Section 4014 of the CARES Act states that no insured depository institution, bank holding company, or any affiliate thereof shall be required to comply with FASB Accounting Standards Update No. 2016-13Financial Instruments — Credit Losses (Topic 326): Measurement of Credit Losses on Financial Instruments, until the earlier of the end of the national emergency related to the pandemic or Dec. 31, 2020.

Section 4013 of the CARES Act permits a financial institution to elect to suspend troubled debt restructuring accounting under FASB Accounting Standards Codification Subtopic 310-40, Receivables — Troubled Debt Restructurings by Creditors, in certain circumstances, beginning March 1 and ending on the earlier of Dec. 31, 2020, or 60 days after the national emergency terminates.

FASB, a not-for-profit established in 1973, is recognized by the SEC as the accounting standard setter for public companies and sets standards for private companies and not-for-profit entities as well.

Sections 4013 and 4014 of the CARES Act left financial statement preparers and auditors wondering if companies that took advantage of the deferral and the suspension would be in violation of GAAP. Teotia said the SEC's Office of the Chief Accountant received inquiries from preparers and auditors asking if election of these narrow and limited options would be deemed to be in accordance with GAAP.

Teotia said that for entities that are eligible for and elect to apply Section 4013 or Section 4014 of the CARES Act, the SEC staff would not object to the conclusion that this is in accordance with GAAP for the periods when these elections are available.


To make it easier for banking organizations to continue lending to households and businesses, federal bank regulators are providing an optional extension of the regulatory capital transition for FASB's new credit losses standard.

The Board of Governors of the Federal Reserve System, the Federal Deposit Insurance Corporation, and the Office of the Comptroller of the Currency jointly announced the issuance of an interim final rule that would allow banking organizations to mitigate the effects of FASB's credit losses standard in their regulatory capital.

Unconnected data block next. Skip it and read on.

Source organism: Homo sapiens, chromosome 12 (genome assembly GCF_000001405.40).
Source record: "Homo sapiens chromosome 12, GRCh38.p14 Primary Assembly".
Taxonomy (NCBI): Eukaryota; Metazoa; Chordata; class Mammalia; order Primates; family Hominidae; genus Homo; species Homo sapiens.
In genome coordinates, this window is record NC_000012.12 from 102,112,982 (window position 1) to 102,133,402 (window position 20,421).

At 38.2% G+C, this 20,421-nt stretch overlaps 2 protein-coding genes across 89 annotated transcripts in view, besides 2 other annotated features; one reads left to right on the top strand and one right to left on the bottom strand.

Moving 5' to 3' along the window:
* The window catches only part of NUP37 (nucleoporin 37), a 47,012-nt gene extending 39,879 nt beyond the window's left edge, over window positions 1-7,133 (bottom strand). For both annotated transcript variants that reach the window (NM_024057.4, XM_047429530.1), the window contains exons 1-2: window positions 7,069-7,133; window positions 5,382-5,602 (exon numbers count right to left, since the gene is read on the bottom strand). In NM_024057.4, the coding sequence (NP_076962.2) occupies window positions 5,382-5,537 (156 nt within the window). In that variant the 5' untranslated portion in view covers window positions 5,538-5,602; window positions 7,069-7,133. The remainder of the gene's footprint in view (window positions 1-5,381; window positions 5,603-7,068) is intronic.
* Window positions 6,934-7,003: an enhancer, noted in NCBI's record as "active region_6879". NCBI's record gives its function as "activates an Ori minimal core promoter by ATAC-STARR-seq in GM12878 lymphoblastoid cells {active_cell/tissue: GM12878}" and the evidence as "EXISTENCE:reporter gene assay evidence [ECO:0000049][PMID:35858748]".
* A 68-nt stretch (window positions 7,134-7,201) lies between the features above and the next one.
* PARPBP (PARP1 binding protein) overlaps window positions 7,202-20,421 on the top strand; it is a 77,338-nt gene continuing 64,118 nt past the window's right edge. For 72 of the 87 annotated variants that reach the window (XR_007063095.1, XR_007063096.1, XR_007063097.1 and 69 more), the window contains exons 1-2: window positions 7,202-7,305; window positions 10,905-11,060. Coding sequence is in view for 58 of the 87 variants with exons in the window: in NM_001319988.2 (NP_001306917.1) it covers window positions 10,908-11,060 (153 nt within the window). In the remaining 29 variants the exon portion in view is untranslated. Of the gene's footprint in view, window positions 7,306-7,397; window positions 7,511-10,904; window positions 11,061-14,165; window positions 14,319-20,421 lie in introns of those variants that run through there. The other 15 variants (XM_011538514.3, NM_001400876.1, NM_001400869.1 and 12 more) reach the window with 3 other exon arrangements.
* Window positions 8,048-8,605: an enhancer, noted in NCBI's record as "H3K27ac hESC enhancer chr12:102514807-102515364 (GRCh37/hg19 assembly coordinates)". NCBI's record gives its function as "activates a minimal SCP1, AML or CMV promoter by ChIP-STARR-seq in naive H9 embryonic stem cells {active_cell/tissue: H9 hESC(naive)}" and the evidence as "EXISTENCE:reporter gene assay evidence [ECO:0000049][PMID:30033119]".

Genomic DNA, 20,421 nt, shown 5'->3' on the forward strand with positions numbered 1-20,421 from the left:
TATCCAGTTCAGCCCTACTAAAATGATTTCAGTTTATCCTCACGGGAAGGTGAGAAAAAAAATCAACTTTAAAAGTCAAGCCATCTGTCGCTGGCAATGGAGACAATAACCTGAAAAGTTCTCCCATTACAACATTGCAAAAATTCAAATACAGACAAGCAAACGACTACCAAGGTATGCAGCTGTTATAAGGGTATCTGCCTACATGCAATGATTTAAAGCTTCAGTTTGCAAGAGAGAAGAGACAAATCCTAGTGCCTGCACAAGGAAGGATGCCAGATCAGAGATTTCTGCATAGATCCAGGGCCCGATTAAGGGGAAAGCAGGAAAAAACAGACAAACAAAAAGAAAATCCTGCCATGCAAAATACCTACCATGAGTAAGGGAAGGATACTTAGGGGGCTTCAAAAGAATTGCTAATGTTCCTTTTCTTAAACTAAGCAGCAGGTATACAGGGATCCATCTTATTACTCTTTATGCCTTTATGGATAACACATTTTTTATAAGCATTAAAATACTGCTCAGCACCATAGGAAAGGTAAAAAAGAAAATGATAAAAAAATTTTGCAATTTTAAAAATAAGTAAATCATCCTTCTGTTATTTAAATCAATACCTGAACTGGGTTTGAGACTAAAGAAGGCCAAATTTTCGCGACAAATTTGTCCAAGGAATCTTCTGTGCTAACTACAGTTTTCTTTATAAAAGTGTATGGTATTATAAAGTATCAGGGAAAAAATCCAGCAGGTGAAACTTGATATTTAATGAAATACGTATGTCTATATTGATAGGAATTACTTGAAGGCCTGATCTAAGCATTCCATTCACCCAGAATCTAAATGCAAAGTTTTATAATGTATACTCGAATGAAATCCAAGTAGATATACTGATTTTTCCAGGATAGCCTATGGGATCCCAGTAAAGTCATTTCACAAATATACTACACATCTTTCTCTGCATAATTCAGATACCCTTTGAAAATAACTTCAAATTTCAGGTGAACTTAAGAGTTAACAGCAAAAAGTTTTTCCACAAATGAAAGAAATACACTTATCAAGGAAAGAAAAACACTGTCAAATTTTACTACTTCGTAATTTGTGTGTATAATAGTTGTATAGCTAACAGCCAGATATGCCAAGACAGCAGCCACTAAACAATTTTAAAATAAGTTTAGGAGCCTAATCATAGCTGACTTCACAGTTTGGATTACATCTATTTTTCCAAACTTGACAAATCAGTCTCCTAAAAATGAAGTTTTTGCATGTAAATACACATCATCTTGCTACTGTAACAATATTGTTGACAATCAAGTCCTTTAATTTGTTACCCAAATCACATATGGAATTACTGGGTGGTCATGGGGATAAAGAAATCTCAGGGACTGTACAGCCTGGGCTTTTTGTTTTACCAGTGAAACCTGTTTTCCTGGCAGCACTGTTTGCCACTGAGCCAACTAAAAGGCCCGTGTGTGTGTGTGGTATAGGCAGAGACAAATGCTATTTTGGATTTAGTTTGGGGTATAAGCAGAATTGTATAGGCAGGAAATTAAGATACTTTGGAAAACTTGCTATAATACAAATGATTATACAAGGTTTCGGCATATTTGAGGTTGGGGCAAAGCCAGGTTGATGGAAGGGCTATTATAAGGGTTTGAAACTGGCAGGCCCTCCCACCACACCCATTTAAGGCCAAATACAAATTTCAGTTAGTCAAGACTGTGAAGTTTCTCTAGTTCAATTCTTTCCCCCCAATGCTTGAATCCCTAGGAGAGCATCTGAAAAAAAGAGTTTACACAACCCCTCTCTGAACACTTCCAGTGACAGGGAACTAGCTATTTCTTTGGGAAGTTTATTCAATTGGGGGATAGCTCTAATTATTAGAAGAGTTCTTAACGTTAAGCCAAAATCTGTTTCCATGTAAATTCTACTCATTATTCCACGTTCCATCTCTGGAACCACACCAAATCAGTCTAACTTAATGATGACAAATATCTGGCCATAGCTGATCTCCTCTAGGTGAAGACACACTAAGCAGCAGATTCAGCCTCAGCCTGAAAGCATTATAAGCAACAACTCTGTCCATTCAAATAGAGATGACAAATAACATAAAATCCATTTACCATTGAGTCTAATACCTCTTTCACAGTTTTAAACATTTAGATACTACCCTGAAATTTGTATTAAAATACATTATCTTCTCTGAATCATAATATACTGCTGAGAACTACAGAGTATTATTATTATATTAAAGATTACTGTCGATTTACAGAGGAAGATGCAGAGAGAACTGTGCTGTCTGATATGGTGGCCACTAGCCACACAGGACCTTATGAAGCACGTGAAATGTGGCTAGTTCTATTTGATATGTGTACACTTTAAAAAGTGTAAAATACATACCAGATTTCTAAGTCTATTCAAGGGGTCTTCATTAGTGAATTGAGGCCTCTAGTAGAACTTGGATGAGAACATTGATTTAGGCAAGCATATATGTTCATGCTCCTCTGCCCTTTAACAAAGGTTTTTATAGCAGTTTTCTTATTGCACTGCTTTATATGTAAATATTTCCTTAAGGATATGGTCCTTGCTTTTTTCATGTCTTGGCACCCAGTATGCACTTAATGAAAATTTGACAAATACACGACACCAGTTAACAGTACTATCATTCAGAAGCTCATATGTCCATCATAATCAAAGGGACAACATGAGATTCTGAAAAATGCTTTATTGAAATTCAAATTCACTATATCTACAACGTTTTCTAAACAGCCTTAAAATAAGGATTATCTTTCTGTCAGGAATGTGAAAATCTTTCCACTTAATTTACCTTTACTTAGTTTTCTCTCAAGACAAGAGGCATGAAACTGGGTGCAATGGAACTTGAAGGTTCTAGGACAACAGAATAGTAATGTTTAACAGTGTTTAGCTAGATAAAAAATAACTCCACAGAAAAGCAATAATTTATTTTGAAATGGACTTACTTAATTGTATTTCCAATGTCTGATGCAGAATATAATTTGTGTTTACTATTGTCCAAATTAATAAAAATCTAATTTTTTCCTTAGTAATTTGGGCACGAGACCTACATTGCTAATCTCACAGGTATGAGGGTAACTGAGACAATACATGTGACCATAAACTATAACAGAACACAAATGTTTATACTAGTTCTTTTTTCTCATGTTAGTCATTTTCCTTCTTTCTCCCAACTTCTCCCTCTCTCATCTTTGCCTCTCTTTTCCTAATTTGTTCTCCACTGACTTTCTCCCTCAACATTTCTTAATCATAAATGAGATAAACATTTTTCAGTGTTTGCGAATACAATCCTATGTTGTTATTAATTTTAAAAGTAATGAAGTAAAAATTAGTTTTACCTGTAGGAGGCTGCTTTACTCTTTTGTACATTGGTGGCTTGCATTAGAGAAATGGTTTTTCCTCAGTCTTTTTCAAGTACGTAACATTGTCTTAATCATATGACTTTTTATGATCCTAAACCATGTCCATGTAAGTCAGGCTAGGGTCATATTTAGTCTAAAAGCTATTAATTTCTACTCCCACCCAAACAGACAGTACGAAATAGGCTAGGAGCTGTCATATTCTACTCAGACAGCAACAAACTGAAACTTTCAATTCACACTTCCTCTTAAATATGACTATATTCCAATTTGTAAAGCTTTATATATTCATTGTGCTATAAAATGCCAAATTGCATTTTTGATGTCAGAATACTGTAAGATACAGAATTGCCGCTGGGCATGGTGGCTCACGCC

The federal regulators took action amid concerns related to the coronavirus pandemic's effect on banks' continued ability to provide loans to individuals and businesses. The new interim final rule states that banking organizations that are required to adopt FASB's credit losses standard this year can mitigate the estimated cumulative regulatory capital effects for up to two years, in addition to the three-year transition period that already is in place.

Alternatively, banking organizations can follow the capital transition rule issued by the banking agencies in February 2019. The changes took effect immediately, and the agencies will accept comments on the interim final rule for 45 days following the March 27 announcement.


In recognition of this challenging environment, the effective dates of seven private company auditing standards were delayed for one year as the result of a vote Monday by the AICPA Auditing Standards Board (ASB).

Delaying the effective dates of Statements on Auditing Standards (SASs) No. 134—140 provides relief to audit firms amid the challenges created by the coronavirus pandemic. The delay is designed to help firms with a high-quality implementation after the pandemic subsides.

The standards are primarily related to substantial changes to the auditor's report. The standards now will take effect for audits of financial statements for periods ending on or after Dec. 15, 2021.

Early implementation is permitted, and the ASB expressed its intent that SASs No. 134—140 be implemented at the same time. Firms that already have methodologies or tools in place and implementation planned may wish to move forward with those plans despite the change in the effective date, according to AICPA Chief Auditor Bob Dohrer, CPA, CGMA.

"The AICPA has heard from numerous small and midsize CPA firms that they and their clients are struggling due to the pandemic," Dohrer said in a news release. "We understand that many firms may not have the time or resources to focus on effective implementation of SASs No. 134—140 this year. We hope the deferral will offer firms relief and an opportunity to implement the standards in the highest-quality manner possible when the distractions from the pandemic have diminished."